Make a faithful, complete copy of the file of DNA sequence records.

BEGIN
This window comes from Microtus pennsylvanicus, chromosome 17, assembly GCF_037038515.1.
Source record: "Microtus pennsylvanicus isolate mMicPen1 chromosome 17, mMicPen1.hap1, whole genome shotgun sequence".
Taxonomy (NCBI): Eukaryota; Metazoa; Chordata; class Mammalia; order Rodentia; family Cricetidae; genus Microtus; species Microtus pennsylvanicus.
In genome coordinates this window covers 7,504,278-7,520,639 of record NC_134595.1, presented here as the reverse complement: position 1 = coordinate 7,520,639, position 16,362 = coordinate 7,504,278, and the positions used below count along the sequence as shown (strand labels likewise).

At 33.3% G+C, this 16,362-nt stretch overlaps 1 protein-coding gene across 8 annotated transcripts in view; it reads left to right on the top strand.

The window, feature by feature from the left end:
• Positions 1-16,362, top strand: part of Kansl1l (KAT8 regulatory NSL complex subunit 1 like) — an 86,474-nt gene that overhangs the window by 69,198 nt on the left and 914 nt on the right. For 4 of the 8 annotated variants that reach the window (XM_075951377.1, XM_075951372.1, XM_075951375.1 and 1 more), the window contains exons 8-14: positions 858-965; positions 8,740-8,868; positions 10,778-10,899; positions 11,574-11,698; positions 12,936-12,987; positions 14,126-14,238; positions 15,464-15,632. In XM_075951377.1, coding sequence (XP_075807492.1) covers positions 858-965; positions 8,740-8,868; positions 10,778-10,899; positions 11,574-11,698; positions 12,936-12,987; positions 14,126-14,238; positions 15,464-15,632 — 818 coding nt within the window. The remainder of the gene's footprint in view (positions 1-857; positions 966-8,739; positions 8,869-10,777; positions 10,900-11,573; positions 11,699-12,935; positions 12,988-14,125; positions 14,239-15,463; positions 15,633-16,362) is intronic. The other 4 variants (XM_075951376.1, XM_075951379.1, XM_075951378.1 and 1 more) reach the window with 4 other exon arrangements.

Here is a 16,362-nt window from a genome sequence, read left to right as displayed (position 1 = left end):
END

This window comes from Microtus pennsylvanicus, chromosome 17, assembly GCF_037038515.1.
Source record: "Microtus pennsylvanicus isolate mMicPen1 chromosome 17, mMicPen1.hap1, whole genome shotgun sequence".
Taxonomy (NCBI): Eukaryota; Metazoa; Chordata; class Mammalia; order Rodentia; family Cricetidae; genus Microtus; species Microtus pennsylvanicus.
In genome coordinates this window covers 7,504,278-7,520,639 of record NC_134595.1, presented here as the reverse complement: position 1 = coordinate 7,520,639, position 16,362 = coordinate 7,504,278, and the positions used below count along the sequence as shown (strand labels likewise).

At 33.3% G+C, this 16,362-nt stretch overlaps 1 protein-coding gene across 8 annotated transcripts in view; it reads left to right on the top strand.

The window, feature by feature from the left end:
• Positions 1-16,362, top strand: part of Kansl1l (KAT8 regulatory NSL complex subunit 1 like) — an 86,474-nt gene that overhangs the window by 69,198 nt on the left and 914 nt on the right. For 4 of the 8 annotated variants that reach the window (XM_075951377.1, XM_075951372.1, XM_075951375.1 and 1 more), the window contains exons 8-14: positions 858-965; positions 8,740-8,868; positions 10,778-10,899; positions 11,574-11,698; positions 12,936-12,987; positions 14,126-14,238; positions 15,464-15,632. In XM_075951377.1, coding sequence (XP_075807492.1) covers positions 858-965; positions 8,740-8,868; positions 10,778-10,899; positions 11,574-11,698; positions 12,936-12,987; positions 14,126-14,238; positions 15,464-15,632 — 818 coding nt within the window. The remainder of the gene's footprint in view (positions 1-857; positions 966-8,739; positions 8,869-10,777; positions 10,900-11,573; positions 11,699-12,935; positions 12,988-14,125; positions 14,239-15,463; positions 15,633-16,362) is intronic. The other 4 variants (XM_075951376.1, XM_075951379.1, XM_075951378.1 and 1 more) reach the window with 4 other exon arrangements.

Here is a 16,362-nt window from a genome sequence, read left to right as displayed (position 1 = left end):